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  6. An inner beauty pageant — what an awesome idea, and I love your list of criteria. Ha, I’m a beauty queen!! My mother would be so proud. (She could have said yes to several of your criteria as well.) And I think I’m going to pass this post on to my daughter-in-law, who is also an inner beauty queen for sure.

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  7. I love this, Audrey! Many cheers for the inner beauty pageant. Kid pageants concern me deeply; what an incredible alternative that would be.

    Thanks so much for joining us again! You’re a queen in my book, too. 🙂

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  8. I loved the trans pageant the best. As the mother of a sassy, fierce, independent twelve-year-old girl who owns herself, the kids’ pageant struck me as being, in many cases, more about the parents than the girls, with the exception of the one mom who told her daughter that she could walk away if she wanted.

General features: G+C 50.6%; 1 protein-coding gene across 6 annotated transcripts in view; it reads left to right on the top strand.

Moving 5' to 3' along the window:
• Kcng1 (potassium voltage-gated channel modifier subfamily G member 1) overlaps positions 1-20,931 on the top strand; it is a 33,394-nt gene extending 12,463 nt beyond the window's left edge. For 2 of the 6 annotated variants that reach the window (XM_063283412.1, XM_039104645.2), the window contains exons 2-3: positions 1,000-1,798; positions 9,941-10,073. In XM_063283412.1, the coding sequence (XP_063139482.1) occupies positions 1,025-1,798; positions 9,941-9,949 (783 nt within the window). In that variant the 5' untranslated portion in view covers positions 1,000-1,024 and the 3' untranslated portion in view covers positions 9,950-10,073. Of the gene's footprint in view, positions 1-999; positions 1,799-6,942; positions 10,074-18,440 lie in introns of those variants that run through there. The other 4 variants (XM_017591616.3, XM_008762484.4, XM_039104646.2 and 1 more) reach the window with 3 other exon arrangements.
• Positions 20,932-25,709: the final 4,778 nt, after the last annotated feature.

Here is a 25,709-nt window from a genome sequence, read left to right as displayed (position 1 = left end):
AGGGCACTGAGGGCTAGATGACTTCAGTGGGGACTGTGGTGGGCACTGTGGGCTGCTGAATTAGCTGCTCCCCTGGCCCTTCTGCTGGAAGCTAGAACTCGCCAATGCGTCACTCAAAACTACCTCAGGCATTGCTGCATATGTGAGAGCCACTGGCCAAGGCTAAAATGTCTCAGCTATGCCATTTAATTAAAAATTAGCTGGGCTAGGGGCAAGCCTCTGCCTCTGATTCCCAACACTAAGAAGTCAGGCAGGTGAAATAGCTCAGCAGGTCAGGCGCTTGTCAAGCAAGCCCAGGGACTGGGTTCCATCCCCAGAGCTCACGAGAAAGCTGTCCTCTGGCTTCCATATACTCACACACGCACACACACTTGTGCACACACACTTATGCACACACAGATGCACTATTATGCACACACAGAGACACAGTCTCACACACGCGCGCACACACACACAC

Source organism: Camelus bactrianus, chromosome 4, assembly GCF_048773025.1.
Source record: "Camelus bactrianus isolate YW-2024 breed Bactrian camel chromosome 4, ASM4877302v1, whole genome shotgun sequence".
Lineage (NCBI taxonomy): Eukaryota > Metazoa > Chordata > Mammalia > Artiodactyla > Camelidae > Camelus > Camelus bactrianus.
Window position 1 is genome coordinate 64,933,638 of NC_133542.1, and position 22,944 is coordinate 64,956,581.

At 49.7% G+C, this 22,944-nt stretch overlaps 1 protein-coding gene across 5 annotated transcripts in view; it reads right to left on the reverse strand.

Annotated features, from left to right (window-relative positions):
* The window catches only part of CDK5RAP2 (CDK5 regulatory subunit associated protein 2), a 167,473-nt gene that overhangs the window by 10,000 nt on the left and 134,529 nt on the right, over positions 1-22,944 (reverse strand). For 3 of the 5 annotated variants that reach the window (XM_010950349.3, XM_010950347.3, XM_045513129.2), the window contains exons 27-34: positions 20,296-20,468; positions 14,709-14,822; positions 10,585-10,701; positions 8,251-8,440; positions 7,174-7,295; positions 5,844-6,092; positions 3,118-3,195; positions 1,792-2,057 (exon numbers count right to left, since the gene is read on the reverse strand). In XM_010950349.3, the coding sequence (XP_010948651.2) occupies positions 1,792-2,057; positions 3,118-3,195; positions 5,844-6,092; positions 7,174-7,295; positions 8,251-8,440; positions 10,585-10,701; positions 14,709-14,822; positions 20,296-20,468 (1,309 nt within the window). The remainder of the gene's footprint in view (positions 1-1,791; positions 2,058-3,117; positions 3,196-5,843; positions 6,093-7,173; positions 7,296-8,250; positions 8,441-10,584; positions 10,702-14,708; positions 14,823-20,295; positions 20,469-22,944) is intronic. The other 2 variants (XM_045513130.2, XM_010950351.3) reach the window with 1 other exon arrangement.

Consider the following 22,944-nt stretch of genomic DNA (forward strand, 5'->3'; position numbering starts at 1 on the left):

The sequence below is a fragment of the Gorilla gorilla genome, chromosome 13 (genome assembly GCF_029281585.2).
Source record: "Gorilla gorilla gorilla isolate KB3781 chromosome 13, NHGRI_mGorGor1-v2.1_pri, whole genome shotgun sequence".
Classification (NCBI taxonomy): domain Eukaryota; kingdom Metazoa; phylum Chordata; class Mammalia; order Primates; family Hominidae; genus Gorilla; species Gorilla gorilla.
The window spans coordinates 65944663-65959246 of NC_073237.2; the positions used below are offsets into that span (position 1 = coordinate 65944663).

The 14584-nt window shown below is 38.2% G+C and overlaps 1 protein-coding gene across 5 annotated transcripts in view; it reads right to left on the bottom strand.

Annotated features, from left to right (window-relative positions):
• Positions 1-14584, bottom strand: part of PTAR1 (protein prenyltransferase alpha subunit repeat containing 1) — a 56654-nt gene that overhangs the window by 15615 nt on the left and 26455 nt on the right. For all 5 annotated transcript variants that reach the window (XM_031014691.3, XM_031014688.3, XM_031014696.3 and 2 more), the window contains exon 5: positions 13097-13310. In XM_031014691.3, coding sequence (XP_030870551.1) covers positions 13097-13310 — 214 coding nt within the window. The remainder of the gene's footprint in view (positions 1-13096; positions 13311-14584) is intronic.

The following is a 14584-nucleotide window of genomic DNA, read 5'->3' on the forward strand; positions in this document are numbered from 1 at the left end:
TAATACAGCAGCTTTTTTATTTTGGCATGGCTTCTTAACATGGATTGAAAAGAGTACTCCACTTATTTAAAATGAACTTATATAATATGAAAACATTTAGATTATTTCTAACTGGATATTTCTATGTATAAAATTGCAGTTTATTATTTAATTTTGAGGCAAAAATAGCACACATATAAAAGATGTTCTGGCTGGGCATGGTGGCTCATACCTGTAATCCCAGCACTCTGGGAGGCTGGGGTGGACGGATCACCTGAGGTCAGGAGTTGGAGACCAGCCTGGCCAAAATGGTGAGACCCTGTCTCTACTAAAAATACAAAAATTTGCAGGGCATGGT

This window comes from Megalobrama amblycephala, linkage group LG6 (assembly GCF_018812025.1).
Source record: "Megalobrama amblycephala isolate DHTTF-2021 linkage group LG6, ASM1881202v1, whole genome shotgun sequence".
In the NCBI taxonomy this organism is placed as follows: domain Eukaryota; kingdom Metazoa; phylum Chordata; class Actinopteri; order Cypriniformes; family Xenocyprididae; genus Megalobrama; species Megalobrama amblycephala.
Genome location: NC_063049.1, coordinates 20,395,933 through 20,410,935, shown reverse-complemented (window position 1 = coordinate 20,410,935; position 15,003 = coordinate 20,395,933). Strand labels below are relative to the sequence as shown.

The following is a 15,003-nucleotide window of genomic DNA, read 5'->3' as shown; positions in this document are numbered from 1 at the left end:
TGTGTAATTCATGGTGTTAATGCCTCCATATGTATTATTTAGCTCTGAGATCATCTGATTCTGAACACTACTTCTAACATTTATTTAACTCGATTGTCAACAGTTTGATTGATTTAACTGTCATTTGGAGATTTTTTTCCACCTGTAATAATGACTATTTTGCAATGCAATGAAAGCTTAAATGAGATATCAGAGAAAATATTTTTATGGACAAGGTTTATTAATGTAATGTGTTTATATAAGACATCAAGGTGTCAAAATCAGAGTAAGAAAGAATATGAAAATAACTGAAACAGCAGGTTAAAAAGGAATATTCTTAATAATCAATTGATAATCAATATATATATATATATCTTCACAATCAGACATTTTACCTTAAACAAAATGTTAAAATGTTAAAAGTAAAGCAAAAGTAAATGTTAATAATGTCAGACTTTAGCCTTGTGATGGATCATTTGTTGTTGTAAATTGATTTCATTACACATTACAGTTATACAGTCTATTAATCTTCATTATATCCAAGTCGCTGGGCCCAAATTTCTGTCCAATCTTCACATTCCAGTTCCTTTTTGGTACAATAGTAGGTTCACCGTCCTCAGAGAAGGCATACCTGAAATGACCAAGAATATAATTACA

By your criteria, I am indeed a beauty queen.

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  9. Oh, Audrey, that heart of yours! This is such a thoughtful post–so timely–in this time of a country divided on almost any topic, beauty especially. Yet your post gives us the only beauty pageant ever necessary. Teared me up, this beauty of yours. Thank you.
    Karen

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  10. This post is so moving, Audrey. And I adore your Inner Beauty Contest, from the empathetic eyes to the nurturing hands, to the feet that walk in others’ shoes. Fantastic addition to BOAW17!

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  11. What a very unique post, Audrey. I too don’t understand the children’s beauty contest. After all they hardly ever have a say in it. I think it’s quite dangerous and sad. At least the grown ups can decide for themselves whether they want to be shown around like price-cows… but however… I want to thank you for making me a beauty queen for the first time in my life!

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  12. Oh, this is so beautiful! Thank you for the Inner Beauty Contest…I think we ALL need to take stock of ourselves with that perfect list of criteria.

    Like